Even His Lawyer Should Not Have To Put Up With Him, Says Judge About Homicide Defendant

53-year-old Bentley Collins is soon to go on trial for the involuntary manslaughter of 10-year-old Matthew Davis of Dillon, South Carolina. The boy died Nov. 3, 2006, after six dogs attacked him outside Collins’ rural home. 

This week, the defendant’s attorney obtained the court’s permission to withdraw from the case. He said that Collins was profane with the lawyer’s staff, missed meetings, contradicted himself when telling his side of the story, and gave an interview on TV that will prejudice him at trial. (To see it, click here.) The judge agreed, saying even Collin’s lawyer should not have to put up with this type of behavior. (For the article about the attorney’s statements in court, click here.)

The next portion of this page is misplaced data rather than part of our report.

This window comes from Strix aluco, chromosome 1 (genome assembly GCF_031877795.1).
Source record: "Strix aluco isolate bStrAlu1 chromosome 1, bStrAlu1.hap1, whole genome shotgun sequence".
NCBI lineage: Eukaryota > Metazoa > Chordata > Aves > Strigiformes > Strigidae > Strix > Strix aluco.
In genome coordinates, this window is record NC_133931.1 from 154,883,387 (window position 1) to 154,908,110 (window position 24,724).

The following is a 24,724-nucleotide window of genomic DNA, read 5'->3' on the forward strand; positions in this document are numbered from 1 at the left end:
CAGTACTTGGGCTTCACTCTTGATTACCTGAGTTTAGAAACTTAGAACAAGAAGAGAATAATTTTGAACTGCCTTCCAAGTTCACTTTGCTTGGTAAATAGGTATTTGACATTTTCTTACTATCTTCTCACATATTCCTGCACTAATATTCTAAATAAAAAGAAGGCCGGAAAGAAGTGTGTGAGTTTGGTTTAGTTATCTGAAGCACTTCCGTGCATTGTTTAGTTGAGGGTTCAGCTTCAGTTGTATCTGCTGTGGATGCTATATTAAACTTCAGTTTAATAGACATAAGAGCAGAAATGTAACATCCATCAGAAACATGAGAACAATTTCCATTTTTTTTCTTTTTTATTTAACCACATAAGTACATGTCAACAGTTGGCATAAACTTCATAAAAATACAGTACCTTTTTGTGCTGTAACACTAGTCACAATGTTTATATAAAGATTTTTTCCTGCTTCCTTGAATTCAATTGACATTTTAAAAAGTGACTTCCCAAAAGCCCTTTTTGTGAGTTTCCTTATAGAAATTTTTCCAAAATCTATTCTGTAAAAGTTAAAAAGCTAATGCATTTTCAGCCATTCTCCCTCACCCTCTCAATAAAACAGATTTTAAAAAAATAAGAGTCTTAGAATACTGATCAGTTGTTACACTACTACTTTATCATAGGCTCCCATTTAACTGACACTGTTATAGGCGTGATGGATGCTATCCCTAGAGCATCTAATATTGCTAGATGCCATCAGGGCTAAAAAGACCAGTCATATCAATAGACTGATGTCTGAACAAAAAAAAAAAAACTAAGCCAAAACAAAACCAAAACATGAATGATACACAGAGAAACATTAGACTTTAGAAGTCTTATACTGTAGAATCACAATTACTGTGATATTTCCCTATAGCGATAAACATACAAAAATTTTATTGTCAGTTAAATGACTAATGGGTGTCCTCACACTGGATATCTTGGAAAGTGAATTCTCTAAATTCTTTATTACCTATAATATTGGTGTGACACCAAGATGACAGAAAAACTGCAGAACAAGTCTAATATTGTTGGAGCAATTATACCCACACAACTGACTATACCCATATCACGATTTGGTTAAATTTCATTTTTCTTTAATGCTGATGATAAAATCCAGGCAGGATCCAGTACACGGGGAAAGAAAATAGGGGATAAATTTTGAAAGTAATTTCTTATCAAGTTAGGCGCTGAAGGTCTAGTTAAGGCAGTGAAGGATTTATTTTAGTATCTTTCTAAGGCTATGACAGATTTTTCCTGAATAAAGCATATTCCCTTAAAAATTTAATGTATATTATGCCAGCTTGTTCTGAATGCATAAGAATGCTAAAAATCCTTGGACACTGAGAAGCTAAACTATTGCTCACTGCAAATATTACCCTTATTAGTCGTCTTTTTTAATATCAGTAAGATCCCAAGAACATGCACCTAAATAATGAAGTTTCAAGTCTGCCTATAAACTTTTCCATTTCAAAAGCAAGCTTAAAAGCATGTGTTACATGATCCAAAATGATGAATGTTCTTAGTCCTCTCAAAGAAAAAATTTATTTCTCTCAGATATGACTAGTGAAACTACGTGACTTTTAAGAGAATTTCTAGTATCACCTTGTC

I found it interesting that his lawyer was upset by the interview. When you view it, you will hear nothing but favorable statements from Collins. This means that what he said on TV was not what the rest of the testimony will be at trial. I will tell you from experience (and I emphasize this in my seminar for lawyers) there are two kinds of dog owner defendants: those who feel genuinely sorry for what happened and even want to help the victim and the victim’s family, and those who will make up anything to protect themselves and their dog.

The most famous examples of the latter group of dog owner defendants are Marjorie Knoller and Robert Noel, the couple who owned the dogs that killed Diane Whipple in 2001. The jury completely disbelieved Knoller, who was the only defendant to testify at trial, because they concluded that she lied about everything. For that, they convicted her of second degree murder. Like Collins’ lawyer told the court, Collins needs to stop talking. The court agreed, and issued a gag order for the man’s own protection.